On Sun, Aug 14, 2016 at 01:27:06AM +0000, Eric Wong wrote:
> What's also interesting about the thread you highlighed is the
> extra '<>' when you started that thread; and I have a bug where
> I strip off an extra '>' which needs to be fixed...
Oh, that's interesting. It's not in the message that started the thread;
the bug is in the in-reply-to headers of the patches themselves. I don't
remember what I was using to send patches back then. It might have been
send-email, and I suspect I did:
git send-email --in-reply-to='<whatever>'
after cutting-and-pasting '<whatever>' from the cover letter.
> I wonder if I should make "editorial" changes to fixup user bugs,
> but then there's also bunch of messages which are replies to <y>
> because git-send-email had usability problems back in the day...
I wouldn't go too far in editorial changes. I made a few when skimming
the messages I just sent for spam, and dropped some empty messages, or
"unsubscribe me" ones. But it's not worth the human effort to go back
and scrub list archives from 10 years ago.
Fixing up an extra "<>" is easily done once in your parsing scripts,
though, and I'd be surprised if I'm the only one to have made that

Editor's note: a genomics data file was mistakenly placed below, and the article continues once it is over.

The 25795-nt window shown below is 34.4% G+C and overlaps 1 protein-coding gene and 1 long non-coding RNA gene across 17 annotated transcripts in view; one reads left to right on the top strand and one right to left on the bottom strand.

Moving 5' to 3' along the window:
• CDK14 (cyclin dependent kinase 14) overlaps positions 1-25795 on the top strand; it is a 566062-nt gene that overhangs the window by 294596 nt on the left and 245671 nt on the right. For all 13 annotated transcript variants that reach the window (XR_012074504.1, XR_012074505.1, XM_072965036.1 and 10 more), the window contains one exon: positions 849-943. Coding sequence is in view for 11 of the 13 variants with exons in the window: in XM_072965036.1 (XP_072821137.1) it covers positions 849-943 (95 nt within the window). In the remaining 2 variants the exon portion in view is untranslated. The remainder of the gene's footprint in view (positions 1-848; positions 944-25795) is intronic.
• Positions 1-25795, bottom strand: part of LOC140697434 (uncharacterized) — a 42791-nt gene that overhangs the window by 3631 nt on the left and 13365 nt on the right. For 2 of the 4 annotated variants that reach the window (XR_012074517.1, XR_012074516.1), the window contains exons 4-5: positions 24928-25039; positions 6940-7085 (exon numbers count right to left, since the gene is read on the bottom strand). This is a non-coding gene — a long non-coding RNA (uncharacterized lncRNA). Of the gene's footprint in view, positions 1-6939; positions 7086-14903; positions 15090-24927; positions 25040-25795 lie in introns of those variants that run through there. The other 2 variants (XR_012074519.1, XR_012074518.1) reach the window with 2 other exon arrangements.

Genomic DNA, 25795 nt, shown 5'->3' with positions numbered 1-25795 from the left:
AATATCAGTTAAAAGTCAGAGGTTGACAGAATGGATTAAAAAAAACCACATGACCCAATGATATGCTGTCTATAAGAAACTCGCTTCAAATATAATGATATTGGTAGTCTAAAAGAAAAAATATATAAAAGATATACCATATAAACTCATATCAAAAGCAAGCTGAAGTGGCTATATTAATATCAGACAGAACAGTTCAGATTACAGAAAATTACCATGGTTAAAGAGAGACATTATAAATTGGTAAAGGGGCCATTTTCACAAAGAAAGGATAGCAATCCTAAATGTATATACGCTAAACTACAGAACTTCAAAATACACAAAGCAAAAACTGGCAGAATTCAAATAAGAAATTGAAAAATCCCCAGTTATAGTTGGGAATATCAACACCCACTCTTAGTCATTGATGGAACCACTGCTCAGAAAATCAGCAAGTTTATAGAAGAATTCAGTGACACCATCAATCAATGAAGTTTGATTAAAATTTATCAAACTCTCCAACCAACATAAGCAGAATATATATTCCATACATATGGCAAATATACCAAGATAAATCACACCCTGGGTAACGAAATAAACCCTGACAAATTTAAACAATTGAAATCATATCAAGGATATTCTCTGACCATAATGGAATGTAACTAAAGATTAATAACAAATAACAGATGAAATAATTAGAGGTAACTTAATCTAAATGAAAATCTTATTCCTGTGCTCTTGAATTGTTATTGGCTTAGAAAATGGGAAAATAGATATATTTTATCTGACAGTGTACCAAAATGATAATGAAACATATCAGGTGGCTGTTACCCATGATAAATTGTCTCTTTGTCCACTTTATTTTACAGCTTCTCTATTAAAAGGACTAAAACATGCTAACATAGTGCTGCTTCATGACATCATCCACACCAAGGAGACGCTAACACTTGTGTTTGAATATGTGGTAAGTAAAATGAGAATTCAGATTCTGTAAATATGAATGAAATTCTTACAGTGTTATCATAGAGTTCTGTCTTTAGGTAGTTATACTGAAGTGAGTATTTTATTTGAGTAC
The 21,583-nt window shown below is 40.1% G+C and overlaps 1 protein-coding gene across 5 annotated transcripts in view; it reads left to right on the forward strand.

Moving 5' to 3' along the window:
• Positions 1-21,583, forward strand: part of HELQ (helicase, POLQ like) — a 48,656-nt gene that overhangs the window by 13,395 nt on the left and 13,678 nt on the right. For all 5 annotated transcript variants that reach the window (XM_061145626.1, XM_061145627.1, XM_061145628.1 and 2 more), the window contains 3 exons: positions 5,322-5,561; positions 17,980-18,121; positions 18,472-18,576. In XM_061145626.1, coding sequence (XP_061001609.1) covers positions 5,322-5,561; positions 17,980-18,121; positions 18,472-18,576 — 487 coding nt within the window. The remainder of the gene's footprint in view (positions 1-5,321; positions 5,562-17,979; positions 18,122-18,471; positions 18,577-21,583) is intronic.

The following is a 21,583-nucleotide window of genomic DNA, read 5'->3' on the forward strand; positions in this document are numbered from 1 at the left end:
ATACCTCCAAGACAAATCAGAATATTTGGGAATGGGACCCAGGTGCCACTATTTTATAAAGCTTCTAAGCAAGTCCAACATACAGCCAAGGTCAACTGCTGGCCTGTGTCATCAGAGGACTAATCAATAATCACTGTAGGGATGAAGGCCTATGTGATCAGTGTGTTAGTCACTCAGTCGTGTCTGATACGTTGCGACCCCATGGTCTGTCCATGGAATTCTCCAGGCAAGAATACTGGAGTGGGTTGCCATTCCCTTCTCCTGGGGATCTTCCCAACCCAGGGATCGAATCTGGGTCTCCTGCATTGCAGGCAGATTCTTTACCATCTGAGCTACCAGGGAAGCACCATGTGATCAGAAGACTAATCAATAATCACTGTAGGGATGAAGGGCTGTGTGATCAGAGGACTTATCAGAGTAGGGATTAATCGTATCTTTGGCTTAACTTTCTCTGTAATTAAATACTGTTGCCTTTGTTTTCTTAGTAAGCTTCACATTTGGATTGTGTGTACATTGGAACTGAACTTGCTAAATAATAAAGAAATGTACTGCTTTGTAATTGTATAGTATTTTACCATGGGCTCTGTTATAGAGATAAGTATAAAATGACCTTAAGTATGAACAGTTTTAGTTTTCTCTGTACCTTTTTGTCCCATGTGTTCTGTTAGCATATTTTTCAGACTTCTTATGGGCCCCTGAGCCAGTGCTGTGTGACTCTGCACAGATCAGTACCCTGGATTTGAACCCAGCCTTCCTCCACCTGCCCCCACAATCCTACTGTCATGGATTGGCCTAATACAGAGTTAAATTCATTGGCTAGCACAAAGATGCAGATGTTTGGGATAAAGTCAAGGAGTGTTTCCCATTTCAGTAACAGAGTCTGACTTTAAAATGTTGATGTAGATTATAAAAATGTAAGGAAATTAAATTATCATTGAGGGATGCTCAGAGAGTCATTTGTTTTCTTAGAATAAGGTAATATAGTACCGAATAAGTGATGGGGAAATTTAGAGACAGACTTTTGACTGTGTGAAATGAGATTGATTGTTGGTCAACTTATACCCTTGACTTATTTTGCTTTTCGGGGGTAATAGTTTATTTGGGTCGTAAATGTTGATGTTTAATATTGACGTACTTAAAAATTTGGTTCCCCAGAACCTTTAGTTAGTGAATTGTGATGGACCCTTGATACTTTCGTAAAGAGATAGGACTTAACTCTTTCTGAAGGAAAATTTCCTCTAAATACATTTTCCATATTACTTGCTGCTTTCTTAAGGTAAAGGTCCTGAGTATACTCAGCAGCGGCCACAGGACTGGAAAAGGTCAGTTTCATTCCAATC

> The one which started the thread belonging to
> <loom.20100716t103549-...@post.gmane.org> was really iffy,
I think I exercised editorial control over similar "your software is now
listed in our archive!" messages in what I sent. But yeah, there's going
to be some spam and some cruft in the archive. It's just a fact of life.
The solution is good searching and organizing tools to find the signal
you're looking for, not to make sure the noise hits zero.
> git cat-file blob HEAD:b7/5bb577d76487bc9aebf0656d4e03eff22049f4
> is totally legit, but doesn't seem to show up properly,
Heh, yeah, I saw that one (and I think it broke some of my initial
scripting, which foolishly assumed nobody had message-ids with spaces in
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